Making ‘Room for Everybody,’ Gretchen Parlato Brings Her Multi-Genre Brand of Jazz to Houston

Making ‘Room for Everybody,’ Gretchen Parlato Brings Her Multi-Genre Brand of Jazz to Houston

BEGINNING THIS THURSDAY, Aug. 17, DACAMERA’s Houston SUMMERJAZZ festival presents a concise, three-night program of jazz in a myriad of contemporary forms, with the Spanish Harlem Orchestra (Aug. 17) illuminating its historical connections to Cuba and Puerto Rico, and internationalists Mwenso and The Shakes (Aug. 19) extolling the music’s pan-African, funk, and pop potential. In between those two hits, on Friday, Aug. 18, all of these tributaries and more will be explored in a set by two-time Grammy-nominated vocalist Gretchen Parlato, making her first appearance in Houston.


Though jazz is still, on its surface, very much a dude-centric world, with women woefully unrepresented on the bandstand, Parlato has gracefully navigated and pushed the music forward while collaborating with some of today’s finest musicians — including Houston-born musicians pianist Robert Glasper and drummer Kendrick Scott. The band Parlato has assembled for Friday includes HSPVA alum Alan Hampton on bass, pianist Taylor Eigsti, and her husband, drummer Mark Guiliana.

“Like many people of my generation, I’ve always been interested in different genres of music,” says Parlato, 47, who earned a bachelor’s degree in Ethnomusicology at the University of California, Los Angeles before being accepted into the Thelonious Monk Institute as the first vocalist (and second woman) admitted into the program. “(My music) might have many different genres in it, but it doesn’t necessarily have to be defined by one of those.”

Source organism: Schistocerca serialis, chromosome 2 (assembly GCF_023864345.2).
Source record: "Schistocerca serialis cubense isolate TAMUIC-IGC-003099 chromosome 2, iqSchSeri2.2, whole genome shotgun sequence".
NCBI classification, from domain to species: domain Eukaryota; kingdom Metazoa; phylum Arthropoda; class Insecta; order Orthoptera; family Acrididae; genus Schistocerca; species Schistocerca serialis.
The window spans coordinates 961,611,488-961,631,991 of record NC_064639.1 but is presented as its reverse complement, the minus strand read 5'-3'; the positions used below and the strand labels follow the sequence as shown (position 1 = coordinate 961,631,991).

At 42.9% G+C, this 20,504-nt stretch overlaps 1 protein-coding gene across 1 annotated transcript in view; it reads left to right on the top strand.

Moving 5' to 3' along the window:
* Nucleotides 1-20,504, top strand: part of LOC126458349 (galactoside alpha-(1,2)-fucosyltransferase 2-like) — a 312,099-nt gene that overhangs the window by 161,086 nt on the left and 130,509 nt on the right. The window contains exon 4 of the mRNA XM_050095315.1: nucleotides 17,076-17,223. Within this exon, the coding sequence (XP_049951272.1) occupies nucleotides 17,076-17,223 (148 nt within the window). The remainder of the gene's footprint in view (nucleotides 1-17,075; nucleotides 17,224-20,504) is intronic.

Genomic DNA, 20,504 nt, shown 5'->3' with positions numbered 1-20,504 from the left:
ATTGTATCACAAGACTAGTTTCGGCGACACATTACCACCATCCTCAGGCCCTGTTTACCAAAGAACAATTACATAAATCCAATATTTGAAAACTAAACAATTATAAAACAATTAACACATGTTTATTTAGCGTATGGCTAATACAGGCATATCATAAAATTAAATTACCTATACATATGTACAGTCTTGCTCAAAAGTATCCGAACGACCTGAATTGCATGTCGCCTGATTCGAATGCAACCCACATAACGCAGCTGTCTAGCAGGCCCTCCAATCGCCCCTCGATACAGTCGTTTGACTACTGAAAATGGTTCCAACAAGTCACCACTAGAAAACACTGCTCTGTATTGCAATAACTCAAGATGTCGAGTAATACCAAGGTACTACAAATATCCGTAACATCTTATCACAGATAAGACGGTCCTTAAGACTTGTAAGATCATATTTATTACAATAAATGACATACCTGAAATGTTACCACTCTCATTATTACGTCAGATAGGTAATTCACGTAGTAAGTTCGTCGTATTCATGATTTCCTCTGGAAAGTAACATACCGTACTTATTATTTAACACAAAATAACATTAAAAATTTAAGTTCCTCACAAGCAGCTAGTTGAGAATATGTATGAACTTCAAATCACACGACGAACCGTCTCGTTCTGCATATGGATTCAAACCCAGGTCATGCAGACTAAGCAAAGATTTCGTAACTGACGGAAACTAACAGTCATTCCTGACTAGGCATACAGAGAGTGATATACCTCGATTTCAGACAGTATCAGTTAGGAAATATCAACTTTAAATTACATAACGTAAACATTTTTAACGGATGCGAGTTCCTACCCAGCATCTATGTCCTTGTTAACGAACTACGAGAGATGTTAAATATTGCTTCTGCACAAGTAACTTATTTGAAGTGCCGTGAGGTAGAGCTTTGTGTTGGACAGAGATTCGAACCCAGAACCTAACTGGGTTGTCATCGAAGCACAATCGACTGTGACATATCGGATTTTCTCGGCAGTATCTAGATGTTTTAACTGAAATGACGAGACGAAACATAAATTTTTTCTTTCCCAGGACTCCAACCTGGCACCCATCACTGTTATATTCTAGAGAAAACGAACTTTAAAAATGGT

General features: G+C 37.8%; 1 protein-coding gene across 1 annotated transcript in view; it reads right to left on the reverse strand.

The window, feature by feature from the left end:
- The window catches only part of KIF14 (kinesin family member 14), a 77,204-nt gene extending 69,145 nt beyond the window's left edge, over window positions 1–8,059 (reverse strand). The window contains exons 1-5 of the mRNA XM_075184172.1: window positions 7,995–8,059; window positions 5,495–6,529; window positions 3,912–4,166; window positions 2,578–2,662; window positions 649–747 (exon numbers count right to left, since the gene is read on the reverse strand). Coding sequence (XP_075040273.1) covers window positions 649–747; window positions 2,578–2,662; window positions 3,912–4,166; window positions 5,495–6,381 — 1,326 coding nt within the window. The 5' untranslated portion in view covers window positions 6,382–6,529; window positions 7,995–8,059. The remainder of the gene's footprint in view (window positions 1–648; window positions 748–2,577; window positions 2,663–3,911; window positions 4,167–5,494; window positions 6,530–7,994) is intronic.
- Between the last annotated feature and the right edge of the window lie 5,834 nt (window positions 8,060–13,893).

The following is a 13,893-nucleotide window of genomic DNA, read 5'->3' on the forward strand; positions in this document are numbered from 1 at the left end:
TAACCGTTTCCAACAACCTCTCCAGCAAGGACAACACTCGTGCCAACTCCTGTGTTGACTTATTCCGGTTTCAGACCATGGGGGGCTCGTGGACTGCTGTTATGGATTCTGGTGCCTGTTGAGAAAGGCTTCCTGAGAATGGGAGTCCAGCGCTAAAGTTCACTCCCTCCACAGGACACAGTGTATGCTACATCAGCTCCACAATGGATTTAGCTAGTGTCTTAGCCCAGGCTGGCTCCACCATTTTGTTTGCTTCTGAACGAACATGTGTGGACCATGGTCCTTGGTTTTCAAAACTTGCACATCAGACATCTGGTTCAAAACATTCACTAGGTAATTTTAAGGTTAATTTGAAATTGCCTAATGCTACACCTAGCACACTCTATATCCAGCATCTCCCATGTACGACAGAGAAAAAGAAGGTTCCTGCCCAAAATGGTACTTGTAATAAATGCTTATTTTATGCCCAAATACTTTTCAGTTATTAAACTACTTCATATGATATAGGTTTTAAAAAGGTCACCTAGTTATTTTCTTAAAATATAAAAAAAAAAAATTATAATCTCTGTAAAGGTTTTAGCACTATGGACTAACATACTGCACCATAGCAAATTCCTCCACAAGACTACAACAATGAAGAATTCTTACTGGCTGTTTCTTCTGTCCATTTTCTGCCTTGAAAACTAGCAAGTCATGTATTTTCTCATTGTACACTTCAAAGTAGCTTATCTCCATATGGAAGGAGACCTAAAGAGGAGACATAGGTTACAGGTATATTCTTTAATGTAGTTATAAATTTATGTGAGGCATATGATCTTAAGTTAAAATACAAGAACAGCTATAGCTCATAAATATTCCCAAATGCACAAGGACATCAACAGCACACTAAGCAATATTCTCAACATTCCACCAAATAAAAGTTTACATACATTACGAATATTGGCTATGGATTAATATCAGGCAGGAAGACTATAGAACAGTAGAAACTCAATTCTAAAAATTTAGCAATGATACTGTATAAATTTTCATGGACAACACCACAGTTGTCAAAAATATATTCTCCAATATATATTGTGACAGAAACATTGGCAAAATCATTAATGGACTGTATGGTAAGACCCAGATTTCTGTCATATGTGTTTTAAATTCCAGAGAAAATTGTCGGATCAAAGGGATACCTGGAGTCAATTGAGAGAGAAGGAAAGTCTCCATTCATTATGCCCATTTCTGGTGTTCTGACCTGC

Parlato was born into an artistic family; her father is a bass player, who played with everyone from Frank Zappa to Barbara Streisand to Buddy Rich, her mother is a visual artist, and her grandfather Charlie was a big band trumpeter. Parlato always looked to her relatives for inspiration when it came to the possibility of pursuing a career in music, and needless to say, family gatherings were always quite musical.

“Whenever it was someone’s birthday, we’d sing ‘Happy Birthday,’ and it sounded really good,” laughs Parlato. “That was normal to me!”

As a vocalist, Parlato possesses a truly singular instrument; her delivery is understated, even fragile, yet filled with emotion, and thoroughly rooted in rhythm, especially the rhythms of West Africa, Brazil, and even Philadelphia by way of Manchester. (Parlato’s cover of Simply Red’s “Holding Back the Years” is a highlight of her second album Lost and Found, which she co-produced by Glasper.) Parlato’s latest album Lean In is a recording with acclaimed Benin-born guitarist Lionel Loueke, who she met while at the Thelonious Monk Institute. The album speaks to their 22 years of friendship, and among several original tunes by the duo are a beautifully re-imagined version of the Foo Fighters song “Walking After You,” and on three tracks, vocals by Parlato and Guiliana’s nine-year-old son Marley.

When asked about the lack of representation of women in jazz, Parlato, who guested on drummer Terri Lyne Carrington’s all-female, Grammy-winning recording The Mosaic Project, is pragmatic. “It’s that line of accepting the situation, but also making sure you are a part of the change,” says Parlato, who also names her longtime manager Karen Kennedy as another inspiring figure in her life. “I’m surrounded by a lot of empowering, female energy, and creative- and business-minded people who are always helping and guiding me.”

Speaking of change, if jazz in the 21st century has evolved into a more openly defined, and inclusive genre of music, Parlato can certainly take credit for helping to make that happen.

“There’s room for everybody,” says Parlato. “There’s room for traditional jazz artists, and there’s room for those who are taking it to another place. I’ll fit somewhere in there! As long as the music is genuine and honest, and coming from the heart, that’s what I care about.”

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